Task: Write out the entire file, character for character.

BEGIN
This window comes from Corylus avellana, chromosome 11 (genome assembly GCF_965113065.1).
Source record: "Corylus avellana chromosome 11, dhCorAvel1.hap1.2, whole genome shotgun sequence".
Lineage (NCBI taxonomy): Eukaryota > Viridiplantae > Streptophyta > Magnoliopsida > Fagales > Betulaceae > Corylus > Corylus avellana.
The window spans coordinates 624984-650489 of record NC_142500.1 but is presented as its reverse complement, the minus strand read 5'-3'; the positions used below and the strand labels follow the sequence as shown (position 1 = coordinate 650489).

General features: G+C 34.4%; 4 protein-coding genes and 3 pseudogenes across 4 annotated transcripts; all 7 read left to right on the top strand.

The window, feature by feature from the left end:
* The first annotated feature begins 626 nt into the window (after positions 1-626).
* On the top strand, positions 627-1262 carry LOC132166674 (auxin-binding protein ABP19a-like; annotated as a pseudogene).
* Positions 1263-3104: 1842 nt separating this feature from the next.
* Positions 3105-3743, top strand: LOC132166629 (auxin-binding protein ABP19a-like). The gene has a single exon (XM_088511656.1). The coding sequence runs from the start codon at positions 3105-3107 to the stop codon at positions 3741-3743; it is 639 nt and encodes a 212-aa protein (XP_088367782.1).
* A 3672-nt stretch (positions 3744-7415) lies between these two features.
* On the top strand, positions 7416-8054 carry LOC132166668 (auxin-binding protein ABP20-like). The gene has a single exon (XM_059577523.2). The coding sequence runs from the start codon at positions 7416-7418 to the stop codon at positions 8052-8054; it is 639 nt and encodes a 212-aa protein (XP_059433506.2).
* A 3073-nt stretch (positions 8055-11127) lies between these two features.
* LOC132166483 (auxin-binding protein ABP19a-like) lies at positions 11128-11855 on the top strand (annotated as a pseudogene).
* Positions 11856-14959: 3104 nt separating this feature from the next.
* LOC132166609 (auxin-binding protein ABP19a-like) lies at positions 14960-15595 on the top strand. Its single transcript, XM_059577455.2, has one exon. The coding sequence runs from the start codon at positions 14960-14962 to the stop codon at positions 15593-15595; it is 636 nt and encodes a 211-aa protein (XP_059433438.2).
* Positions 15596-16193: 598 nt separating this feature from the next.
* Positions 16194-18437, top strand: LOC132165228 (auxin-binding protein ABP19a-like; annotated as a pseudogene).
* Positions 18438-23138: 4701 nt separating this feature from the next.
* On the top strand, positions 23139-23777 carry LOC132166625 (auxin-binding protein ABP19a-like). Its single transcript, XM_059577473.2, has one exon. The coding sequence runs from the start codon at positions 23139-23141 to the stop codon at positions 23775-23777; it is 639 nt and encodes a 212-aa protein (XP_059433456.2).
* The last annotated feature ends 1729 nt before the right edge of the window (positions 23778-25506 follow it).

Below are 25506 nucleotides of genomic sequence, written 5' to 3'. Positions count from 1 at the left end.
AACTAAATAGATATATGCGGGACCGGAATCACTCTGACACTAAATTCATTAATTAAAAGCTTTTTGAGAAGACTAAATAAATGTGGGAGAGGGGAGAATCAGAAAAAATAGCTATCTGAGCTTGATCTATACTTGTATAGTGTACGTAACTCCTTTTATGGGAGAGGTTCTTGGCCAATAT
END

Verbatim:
This window comes from Corylus avellana, chromosome 11 (genome assembly GCF_965113065.1).
Source record: "Corylus avellana chromosome 11, dhCorAvel1.hap1.2, whole genome shotgun sequence".
Lineage (NCBI taxonomy): Eukaryota > Viridiplantae > Streptophyta > Magnoliopsida > Fagales > Betulaceae > Corylus > Corylus avellana.
The window spans coordinates 624984-650489 of record NC_142500.1 but is presented as its reverse complement, the minus strand read 5'-3'; the positions used below and the strand labels follow the sequence as shown (position 1 = coordinate 650489).

General features: G+C 34.4%; 4 protein-coding genes and 3 pseudogenes across 4 annotated transcripts; all 7 read left to right on the top strand.

The window, feature by feature from the left end:
* The first annotated feature begins 626 nt into the window (after positions 1-626).
* On the top strand, positions 627-1262 carry LOC132166674 (auxin-binding protein ABP19a-like; annotated as a pseudogene).
* Positions 1263-3104: 1842 nt separating this feature from the next.
* Positions 3105-3743, top strand: LOC132166629 (auxin-binding protein ABP19a-like). The gene has a single exon (XM_088511656.1). The coding sequence runs from the start codon at positions 3105-3107 to the stop codon at positions 3741-3743; it is 639 nt and encodes a 212-aa protein (XP_088367782.1).
* A 3672-nt stretch (positions 3744-7415) lies between these two features.
* On the top strand, positions 7416-8054 carry LOC132166668 (auxin-binding protein ABP20-like). The gene has a single exon (XM_059577523.2). The coding sequence runs from the start codon at positions 7416-7418 to the stop codon at positions 8052-8054; it is 639 nt and encodes a 212-aa protein (XP_059433506.2).
* A 3073-nt stretch (positions 8055-11127) lies between these two features.
* LOC132166483 (auxin-binding protein ABP19a-like) lies at positions 11128-11855 on the top strand (annotated as a pseudogene).
* Positions 11856-14959: 3104 nt separating this feature from the next.
* LOC132166609 (auxin-binding protein ABP19a-like) lies at positions 14960-15595 on the top strand. Its single transcript, XM_059577455.2, has one exon. The coding sequence runs from the start codon at positions 14960-14962 to the stop codon at positions 15593-15595; it is 636 nt and encodes a 211-aa protein (XP_059433438.2).
* Positions 15596-16193: 598 nt separating this feature from the next.
* Positions 16194-18437, top strand: LOC132165228 (auxin-binding protein ABP19a-like; annotated as a pseudogene).
* Positions 18438-23138: 4701 nt separating this feature from the next.
* On the top strand, positions 23139-23777 carry LOC132166625 (auxin-binding protein ABP19a-like). Its single transcript, XM_059577473.2, has one exon. The coding sequence runs from the start codon at positions 23139-23141 to the stop codon at positions 23775-23777; it is 639 nt and encodes a 212-aa protein (XP_059433456.2).
* The last annotated feature ends 1729 nt before the right edge of the window (positions 23778-25506 follow it).

Below are 25506 nucleotides of genomic sequence, written 5' to 3'. Positions count from 1 at the left end.
AACTAAATAGATATATGCGGGACCGGAATCACTCTGACACTAAATTCATTAATTAAAAGCTTTTTGAGAAGACTAAATAAATGTGGGAGAGGGGAGAATCAGAAAAAATAGCTATCTGAGCTTGATCTATACTTGTATAGTGTACGTAACTCCTTTTATGGGAGAGGTTCTTGGCCAATAT